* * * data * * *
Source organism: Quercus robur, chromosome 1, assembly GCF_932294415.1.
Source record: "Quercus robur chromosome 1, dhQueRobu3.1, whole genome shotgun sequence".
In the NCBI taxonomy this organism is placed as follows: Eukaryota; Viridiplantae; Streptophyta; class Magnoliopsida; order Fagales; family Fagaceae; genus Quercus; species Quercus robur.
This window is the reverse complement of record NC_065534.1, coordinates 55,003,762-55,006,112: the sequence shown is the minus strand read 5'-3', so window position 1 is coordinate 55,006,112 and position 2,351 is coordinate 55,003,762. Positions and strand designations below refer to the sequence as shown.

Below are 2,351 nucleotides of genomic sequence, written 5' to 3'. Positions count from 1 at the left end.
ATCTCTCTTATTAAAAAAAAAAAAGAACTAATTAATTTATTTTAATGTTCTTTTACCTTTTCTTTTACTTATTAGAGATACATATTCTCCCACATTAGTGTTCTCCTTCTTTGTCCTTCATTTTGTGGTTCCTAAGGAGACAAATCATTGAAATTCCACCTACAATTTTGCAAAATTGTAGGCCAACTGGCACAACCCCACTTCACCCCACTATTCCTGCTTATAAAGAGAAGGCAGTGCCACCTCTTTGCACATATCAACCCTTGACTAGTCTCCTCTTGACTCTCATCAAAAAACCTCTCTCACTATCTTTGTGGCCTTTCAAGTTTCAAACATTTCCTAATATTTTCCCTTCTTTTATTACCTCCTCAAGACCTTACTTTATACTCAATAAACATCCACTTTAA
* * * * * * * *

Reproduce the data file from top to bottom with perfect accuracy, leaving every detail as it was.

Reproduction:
Source organism: Quercus robur, chromosome 1, assembly GCF_932294415.1.
Source record: "Quercus robur chromosome 1, dhQueRobu3.1, whole genome shotgun sequence".
In the NCBI taxonomy this organism is placed as follows: Eukaryota; Viridiplantae; Streptophyta; class Magnoliopsida; order Fagales; family Fagaceae; genus Quercus; species Quercus robur.
This window is the reverse complement of record NC_065534.1, coordinates 55,003,762-55,006,112: the sequence shown is the minus strand read 5'-3', so window position 1 is coordinate 55,006,112 and position 2,351 is coordinate 55,003,762. Positions and strand designations below refer to the sequence as shown.

Below are 2,351 nucleotides of genomic sequence, written 5' to 3'. Positions count from 1 at the left end.
ATCTCTCTTATTAAAAAAAAAAAAGAACTAATTAATTTATTTTAATGTTCTTTTACCTTTTCTTTTACTTATTAGAGATACATATTCTCCCACATTAGTGTTCTCCTTCTTTGTCCTTCATTTTGTGGTTCCTAAGGAGACAAATCATTGAAATTCCACCTACAATTTTGCAAAATTGTAGGCCAACTGGCACAACCCCACTTCACCCCACTATTCCTGCTTATAAAGAGAAGGCAGTGCCACCTCTTTGCACATATCAACCCTTGACTAGTCTCCTCTTGACTCTCATCAAAAAACCTCTCTCACTATCTTTGTGGCCTTTCAAGTTTCAAACATTTCCTAATATTTTCCCTTCTTTTATTACCTCCTCAAGACCTTACTTTATACTCAATAAACATCCACTTTAA